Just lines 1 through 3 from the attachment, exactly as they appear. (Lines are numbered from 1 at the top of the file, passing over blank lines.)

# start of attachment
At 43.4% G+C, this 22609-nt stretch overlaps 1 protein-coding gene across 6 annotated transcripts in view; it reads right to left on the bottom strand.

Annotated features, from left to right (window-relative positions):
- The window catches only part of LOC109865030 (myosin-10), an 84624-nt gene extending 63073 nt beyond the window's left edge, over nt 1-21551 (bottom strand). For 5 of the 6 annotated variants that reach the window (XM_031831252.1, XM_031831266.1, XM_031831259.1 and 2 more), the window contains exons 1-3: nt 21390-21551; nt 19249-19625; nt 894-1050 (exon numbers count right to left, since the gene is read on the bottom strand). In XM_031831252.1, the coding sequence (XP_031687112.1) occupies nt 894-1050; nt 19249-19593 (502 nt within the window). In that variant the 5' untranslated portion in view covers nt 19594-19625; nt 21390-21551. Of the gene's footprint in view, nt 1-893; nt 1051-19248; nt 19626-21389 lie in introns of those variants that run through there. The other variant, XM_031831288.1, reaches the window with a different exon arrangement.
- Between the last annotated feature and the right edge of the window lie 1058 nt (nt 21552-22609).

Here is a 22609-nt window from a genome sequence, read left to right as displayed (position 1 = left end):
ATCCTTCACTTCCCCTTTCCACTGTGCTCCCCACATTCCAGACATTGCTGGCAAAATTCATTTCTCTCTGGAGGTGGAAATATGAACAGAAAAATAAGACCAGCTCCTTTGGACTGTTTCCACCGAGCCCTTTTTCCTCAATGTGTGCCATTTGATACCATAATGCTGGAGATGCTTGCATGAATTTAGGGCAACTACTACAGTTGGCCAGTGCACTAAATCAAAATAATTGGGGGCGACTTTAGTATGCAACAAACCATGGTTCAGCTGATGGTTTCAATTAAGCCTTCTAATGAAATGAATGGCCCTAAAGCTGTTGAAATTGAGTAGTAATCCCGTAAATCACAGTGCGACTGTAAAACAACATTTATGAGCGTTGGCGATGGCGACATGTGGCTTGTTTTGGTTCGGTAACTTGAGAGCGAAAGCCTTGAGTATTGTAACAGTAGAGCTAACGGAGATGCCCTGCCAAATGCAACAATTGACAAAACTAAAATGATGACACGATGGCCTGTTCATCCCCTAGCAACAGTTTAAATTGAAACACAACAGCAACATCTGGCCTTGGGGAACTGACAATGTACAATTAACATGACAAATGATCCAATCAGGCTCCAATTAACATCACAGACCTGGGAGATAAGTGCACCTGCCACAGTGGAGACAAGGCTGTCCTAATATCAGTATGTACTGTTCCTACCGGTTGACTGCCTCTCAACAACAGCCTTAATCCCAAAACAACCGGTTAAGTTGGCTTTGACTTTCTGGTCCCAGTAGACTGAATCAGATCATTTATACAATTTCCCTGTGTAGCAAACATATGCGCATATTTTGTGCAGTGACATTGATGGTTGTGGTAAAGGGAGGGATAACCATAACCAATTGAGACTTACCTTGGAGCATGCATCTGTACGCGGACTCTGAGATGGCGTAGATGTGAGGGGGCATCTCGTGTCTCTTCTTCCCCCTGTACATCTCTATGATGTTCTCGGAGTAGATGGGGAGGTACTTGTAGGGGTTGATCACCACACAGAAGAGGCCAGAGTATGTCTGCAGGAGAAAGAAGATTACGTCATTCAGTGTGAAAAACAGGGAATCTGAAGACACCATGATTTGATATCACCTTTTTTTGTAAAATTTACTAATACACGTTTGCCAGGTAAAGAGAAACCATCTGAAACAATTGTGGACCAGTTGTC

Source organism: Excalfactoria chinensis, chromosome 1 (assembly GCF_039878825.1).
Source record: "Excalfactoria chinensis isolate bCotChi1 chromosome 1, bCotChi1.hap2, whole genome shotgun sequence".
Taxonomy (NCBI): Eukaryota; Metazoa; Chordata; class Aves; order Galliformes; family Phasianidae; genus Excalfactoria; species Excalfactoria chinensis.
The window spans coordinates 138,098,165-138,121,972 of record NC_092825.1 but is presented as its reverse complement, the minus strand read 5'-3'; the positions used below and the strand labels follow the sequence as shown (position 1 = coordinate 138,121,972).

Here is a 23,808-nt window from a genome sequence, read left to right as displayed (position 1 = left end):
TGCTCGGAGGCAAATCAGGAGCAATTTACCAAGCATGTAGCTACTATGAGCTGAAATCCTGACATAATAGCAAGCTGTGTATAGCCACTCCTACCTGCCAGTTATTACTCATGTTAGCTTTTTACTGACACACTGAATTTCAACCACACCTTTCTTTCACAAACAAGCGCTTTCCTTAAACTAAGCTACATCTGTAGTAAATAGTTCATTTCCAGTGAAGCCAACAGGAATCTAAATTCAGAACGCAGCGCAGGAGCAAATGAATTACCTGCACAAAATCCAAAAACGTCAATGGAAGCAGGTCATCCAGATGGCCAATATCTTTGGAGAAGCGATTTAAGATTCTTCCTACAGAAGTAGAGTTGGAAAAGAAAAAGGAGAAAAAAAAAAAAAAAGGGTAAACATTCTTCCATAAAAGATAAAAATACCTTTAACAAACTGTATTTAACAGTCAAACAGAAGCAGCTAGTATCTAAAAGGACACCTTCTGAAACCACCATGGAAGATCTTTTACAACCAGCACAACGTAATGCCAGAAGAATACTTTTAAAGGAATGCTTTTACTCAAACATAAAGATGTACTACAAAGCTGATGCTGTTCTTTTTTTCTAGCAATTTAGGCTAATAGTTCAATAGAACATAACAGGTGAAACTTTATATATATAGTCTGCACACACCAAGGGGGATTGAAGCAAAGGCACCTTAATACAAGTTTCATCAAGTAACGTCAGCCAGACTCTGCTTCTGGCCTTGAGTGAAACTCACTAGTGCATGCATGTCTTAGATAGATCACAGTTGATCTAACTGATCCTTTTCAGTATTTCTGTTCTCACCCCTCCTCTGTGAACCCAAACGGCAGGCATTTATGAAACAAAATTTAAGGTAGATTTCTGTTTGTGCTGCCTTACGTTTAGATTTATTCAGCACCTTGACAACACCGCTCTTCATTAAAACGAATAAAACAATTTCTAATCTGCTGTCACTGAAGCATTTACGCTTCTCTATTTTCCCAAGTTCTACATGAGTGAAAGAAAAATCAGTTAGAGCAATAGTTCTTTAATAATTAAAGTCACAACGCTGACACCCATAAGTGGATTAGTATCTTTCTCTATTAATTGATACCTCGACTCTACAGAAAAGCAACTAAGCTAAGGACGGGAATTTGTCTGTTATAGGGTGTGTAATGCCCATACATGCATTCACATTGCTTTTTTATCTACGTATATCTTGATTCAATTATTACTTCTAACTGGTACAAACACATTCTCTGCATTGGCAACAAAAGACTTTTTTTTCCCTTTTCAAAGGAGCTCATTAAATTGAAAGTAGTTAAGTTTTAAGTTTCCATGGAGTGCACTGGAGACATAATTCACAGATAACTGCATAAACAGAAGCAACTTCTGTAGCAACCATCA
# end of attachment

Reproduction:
At 43.4% G+C, this 22609-nt stretch overlaps 1 protein-coding gene across 6 annotated transcripts in view; it reads right to left on the bottom strand.

Annotated features, from left to right (window-relative positions):
- The window catches only part of LOC109865030 (myosin-10), an 84624-nt gene extending 63073 nt beyond the window's left edge, over nt 1-21551 (bottom strand). For 5 of the 6 annotated variants that reach the window (XM_031831252.1, XM_031831266.1, XM_031831259.1 and 2 more), the window contains exons 1-3: nt 21390-21551; nt 19249-19625; nt 894-1050 (exon numbers count right to left, since the gene is read on the bottom strand). In XM_031831252.1, the coding sequence (XP_031687112.1) occupies nt 894-1050; nt 19249-19593 (502 nt within the window). In that variant the 5' untranslated portion in view covers nt 19594-19625; nt 21390-21551. Of the gene's footprint in view, nt 1-893; nt 1051-19248; nt 19626-21389 lie in introns of those variants that run through there. The other variant, XM_031831288.1, reaches the window with a different exon arrangement.